The period when “Everything Everywhere All at Once” was released and everyone was obsessed with it was an incredibly surreal experience for me. This is an ode to Michelle Yeoh, to her bravery, her success in her field and the way she makes me feel.
Michelle Yeoh has had a phenomenal run through the critic’s awards this season, taking home the Golden Globe Award for Best Actress — the first Asian American woman to snag a Screen Actors Guild Award for best actress and more with an anticipated and exciting Oscar nomination. Along with her cast, it has been a heart-warming and inspiring thing to see all these Asian Americans taking up space in the male and white-dominated realm of film.
But Michelle Yeoh was always a winner to me. My mantel in my childhood home has three framed photos on it: my parents at their wedding, my little brother and I when we were kids and some kind of scene grab of Michelle Yeoh in “Crouching Tiger, Hidden Dragon.” I don’t even know where my mom got it, but I grew up thinking Yeoh was this distant relative that I never got to meet. Once I was old enough to watch scenes of people fighting without wanting to replicate it, my parents let me watch their beloved movie with them (I also went through the emotional turmoil of realizing I was not related to Michelle Yeoh).
I grew up with very reserved parents, so to see them with such enthusiasm and excitement watching this movie they’ve seen so many times was a special moment for me. They always used the actress as a way to make me strive for more, as well as feel proud in my skin. They told me if I studied more I could be smart and famous like Yeoh, and it is okay that I was one of the very few Asian kids in our Marin suburb because I looked the most like Michelle Yeoh compared to the other white kids. I definitely grew up and found that I look nothing like her, but it was a comforting thing to a seven-year-old, darker girl with black hair that she might grow up and look like a movie star. It was hard growing up without many figures to look up to because I felt like I couldn’t resonate with them, but Yeoh looked like me, and she was able to do all these things despite and because of it.
“Crazy Rich Asians” was sort of a turning point for me. As I continued to grow older, my mom’s overbearing attempts to make me smarter and more confident only fueled my resentment of my skin when kids were crueler, and I was looking more different. I didn’t want to be Michelle Yeoh anymore. I wanted to be Emma Stone and Anne Hathaway. I always lived with this lingering sense that if I could be funny enough to be around and buy all my clothes from Brandy Melville, I could cross this threshold to be in my white friends’ world and pretend well enough to be one of them. I felt like it worked when we left to go to college together.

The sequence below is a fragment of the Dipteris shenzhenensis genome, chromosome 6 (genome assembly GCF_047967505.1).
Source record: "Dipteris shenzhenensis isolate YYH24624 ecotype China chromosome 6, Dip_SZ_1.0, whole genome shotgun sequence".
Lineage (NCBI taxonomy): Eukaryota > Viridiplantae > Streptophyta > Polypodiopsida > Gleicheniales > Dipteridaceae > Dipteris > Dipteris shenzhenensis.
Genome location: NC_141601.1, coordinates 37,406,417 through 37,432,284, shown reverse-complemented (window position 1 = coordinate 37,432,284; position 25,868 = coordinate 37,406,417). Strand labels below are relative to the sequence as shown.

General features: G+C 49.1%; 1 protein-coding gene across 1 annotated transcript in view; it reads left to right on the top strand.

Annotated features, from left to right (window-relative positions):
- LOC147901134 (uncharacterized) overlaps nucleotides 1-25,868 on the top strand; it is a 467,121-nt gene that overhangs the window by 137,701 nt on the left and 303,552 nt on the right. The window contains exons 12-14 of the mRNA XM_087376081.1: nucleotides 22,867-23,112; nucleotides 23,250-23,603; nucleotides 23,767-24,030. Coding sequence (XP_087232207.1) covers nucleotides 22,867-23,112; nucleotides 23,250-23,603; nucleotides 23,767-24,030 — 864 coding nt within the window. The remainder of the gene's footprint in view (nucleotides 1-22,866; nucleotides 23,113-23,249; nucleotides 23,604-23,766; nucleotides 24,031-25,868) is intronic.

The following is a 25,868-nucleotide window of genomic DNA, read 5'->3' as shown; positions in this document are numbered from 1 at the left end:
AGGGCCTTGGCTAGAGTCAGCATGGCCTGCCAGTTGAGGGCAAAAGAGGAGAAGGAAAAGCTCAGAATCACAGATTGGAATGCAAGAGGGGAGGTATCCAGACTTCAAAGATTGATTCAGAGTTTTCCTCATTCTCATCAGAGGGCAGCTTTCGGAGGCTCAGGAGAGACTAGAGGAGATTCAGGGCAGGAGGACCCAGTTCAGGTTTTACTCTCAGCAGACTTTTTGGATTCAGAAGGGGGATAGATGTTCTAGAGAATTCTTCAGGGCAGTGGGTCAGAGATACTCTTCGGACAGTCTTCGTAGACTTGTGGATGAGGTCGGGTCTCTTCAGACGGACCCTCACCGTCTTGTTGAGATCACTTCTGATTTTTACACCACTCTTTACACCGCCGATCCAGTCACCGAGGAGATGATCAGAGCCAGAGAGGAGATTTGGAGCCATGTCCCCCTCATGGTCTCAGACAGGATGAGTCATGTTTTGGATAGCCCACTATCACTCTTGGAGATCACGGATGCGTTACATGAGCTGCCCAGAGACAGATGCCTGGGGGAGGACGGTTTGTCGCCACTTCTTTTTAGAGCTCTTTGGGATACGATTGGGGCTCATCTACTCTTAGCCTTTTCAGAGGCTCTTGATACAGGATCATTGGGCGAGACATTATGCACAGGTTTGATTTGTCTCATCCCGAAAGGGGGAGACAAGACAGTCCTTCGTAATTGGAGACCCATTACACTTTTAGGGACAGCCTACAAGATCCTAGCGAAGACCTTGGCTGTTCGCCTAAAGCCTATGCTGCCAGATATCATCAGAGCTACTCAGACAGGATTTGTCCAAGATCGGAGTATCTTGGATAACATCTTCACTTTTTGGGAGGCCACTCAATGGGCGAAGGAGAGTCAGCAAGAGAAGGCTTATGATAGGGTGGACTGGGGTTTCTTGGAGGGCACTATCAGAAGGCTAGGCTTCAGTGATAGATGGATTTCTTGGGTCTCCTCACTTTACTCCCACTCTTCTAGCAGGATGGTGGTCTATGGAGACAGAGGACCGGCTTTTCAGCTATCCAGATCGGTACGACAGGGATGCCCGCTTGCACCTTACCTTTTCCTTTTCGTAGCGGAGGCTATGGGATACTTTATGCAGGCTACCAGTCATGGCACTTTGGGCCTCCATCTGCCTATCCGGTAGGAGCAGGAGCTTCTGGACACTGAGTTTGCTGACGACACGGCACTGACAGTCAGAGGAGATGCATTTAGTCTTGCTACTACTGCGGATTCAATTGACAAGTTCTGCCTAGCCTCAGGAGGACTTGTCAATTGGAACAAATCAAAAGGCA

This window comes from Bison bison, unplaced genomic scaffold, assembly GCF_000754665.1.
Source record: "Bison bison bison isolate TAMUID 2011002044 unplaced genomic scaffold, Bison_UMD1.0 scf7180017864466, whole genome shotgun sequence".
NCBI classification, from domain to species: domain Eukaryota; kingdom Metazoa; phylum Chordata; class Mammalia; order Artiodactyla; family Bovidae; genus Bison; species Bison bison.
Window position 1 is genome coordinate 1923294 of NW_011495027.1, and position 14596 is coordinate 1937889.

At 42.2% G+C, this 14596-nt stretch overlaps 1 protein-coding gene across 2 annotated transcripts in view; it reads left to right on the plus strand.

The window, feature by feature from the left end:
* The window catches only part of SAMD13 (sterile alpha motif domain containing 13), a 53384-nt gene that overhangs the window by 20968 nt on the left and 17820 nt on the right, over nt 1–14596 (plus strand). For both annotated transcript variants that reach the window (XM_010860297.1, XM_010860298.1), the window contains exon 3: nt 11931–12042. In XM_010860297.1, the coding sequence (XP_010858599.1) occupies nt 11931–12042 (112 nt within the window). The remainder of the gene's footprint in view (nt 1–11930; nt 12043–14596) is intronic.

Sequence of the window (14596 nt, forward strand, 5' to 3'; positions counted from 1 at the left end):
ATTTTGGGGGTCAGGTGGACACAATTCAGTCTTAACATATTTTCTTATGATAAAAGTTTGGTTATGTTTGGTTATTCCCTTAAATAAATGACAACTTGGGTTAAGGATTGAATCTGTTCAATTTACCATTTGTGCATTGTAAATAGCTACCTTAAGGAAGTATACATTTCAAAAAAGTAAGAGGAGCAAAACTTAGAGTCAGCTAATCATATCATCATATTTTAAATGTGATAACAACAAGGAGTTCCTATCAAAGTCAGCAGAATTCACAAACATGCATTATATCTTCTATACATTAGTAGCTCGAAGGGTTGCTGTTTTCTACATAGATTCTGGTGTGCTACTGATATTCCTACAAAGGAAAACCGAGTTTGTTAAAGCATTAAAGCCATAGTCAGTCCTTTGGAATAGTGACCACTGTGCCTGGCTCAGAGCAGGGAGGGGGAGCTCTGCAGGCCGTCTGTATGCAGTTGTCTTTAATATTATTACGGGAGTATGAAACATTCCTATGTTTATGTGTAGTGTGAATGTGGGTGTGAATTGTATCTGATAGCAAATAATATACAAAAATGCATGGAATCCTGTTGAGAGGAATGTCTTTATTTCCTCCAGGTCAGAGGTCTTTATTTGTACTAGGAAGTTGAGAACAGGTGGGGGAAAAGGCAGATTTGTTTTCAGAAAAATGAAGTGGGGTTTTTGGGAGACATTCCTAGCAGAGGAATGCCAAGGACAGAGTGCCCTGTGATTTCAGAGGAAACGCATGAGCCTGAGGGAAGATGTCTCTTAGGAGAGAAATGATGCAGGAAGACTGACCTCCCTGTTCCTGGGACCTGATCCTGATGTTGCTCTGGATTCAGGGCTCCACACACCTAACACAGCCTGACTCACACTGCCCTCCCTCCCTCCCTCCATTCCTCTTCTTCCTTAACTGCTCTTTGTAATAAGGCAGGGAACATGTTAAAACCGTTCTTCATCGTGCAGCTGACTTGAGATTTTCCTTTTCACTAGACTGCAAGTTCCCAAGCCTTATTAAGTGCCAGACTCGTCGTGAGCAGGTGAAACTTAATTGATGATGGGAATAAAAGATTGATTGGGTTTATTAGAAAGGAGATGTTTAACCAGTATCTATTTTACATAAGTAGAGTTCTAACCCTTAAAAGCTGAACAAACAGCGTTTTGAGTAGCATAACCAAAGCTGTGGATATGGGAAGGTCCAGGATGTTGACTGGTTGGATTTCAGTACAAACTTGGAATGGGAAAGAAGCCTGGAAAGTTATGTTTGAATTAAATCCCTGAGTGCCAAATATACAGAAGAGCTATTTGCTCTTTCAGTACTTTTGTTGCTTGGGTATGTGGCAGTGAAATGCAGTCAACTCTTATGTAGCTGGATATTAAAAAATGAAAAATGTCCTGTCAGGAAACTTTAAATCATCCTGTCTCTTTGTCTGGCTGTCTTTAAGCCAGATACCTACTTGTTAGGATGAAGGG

Then, in 2018, “Crazy Rich Asians” came out in theaters — a real movie that people want to pay money for and go see. I always felt like movies in the theaters were the ones people were anticipating and eager to see, so it was almost jarring to see “Crazy Rich Asians” on the same pedestal as “white” movies. I was amazed at this willingness of Americans to watch a movie with an entirely Asian cast, I had never seen this before.
So, we went and it was an incredibly moving experience. It was less that it was an amazing film, although it remains in my top five. It was this beautifully created piece of art with the production that I had only seen in “white” movies. I grew up watching “Crouching Tiger, Hidden Dragon” on this CD disc with grainy and poorly lit visuals, and now I’m watching the same Michelle Yeoh in this packed movie theater with beautiful production from a studio as renowned as Warner Brothers. I realized that Asian-ness was something the American public cared about and saw as worthy to invest their time and money into. I realized we were important, and we were making space for ourselves.
I then went through the turbulent first years of my college experience, deciphering my identity with this newly found pride with the emotional guilt of ever trying to conceal and replace it. I wouldn’t be so naive to say that Yeoh completely transformed my Asian-American existence but like she did when I was younger, her success and confidence made me feel important and worthy. I feel like she made white people care about Asian people.
Whether it’s taking the time to hear her story of discrimination and struggle or just enjoying one of her movies, her art is changing the way white people view the Asian community. Her impressive and moving performances allowed Asian people to be spoken about in terms of pure talent. She’s not a good actress for an Asian woman in Asian movies; she is simply a good actress. I want to be a good writer. Not a good one in terms of other Asian writers about Asian things, but beyond that, a good writer of all the things I find important in addition to, but not limited by, my own Asian experience.